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Ex-Big Issue seller wins 'dream' Cambridge University place

image copyrightCambridge Regional College
image captionGeoff Edwards is now a student in the city where he once sold The Big Issue
A former Big Issue seller has said he is "still getting used to the idea" he has fulfilled his "dream" of going to Cambridge University.
Geoff Edwards, 52, spent most of his adult life homeless in Cambridge after work as a field labourer dried up.
He said selling copies of The Big Issue "gave me back a bit of self-respect".
After gaining distinctions in an Access to Higher Education course at Cambridge Regional College, he is now studying English Literature at Hughes Hall.
As first reported in the Cambridge News, Mr Edwards, who left school with two O-levels, said: "Going to Cambridge University was a dream of mine.
"This is what I have always wanted to do, but no-one in my family had been to university, so I didn't consider it."
He came to Cambridge from Liverpool in search of work as a farm hand but after years of being homeless "was isolated and getting anxious".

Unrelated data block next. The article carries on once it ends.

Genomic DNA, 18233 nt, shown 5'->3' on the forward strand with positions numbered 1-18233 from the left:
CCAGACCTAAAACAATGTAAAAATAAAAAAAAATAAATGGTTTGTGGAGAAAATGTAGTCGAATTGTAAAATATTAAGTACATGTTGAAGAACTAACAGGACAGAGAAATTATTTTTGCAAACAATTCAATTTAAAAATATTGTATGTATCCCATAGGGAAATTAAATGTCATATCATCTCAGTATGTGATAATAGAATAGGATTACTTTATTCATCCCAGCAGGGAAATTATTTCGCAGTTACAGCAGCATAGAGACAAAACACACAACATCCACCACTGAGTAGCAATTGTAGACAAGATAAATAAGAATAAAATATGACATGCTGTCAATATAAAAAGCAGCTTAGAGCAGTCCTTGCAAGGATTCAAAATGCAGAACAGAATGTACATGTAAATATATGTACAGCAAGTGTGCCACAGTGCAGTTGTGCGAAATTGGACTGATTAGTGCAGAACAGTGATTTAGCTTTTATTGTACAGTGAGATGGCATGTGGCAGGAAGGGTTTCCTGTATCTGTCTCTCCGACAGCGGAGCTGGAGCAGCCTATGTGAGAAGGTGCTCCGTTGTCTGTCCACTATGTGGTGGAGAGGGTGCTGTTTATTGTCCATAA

His life was turned around when he became a Big Issue seller in the city.
image copyrightJohn Sutton/Geograph
image captionHughes Hall was founded as a graduate college for women in 1885 and was the first all-women college to admit men
However, Mr Edwards realised he was "in a rut" and after deciding a return to education was the way forward he attended an open day at Cambridge Regional College.
"I only had Maths and English O-levels, so I needed to do a [pre-access] gateway course" he said.
"It prepared me well for the access course, which gave me the qualifications to get to Cambridge."
He said winning a place is "the first thing I am proud of in my life".
The access course is aimed at adults who want to return to education or need extra qualifications to go to university.
Hughes Hall only accepts mature undergraduates or graduate students.
Its president Anthony Freeling said it is "committed to ensuring the gates of Cambridge University are open to all with the potential to succeed".

Related Topics

  • Cambridge
  • The Big Issue
  • University of Cambridge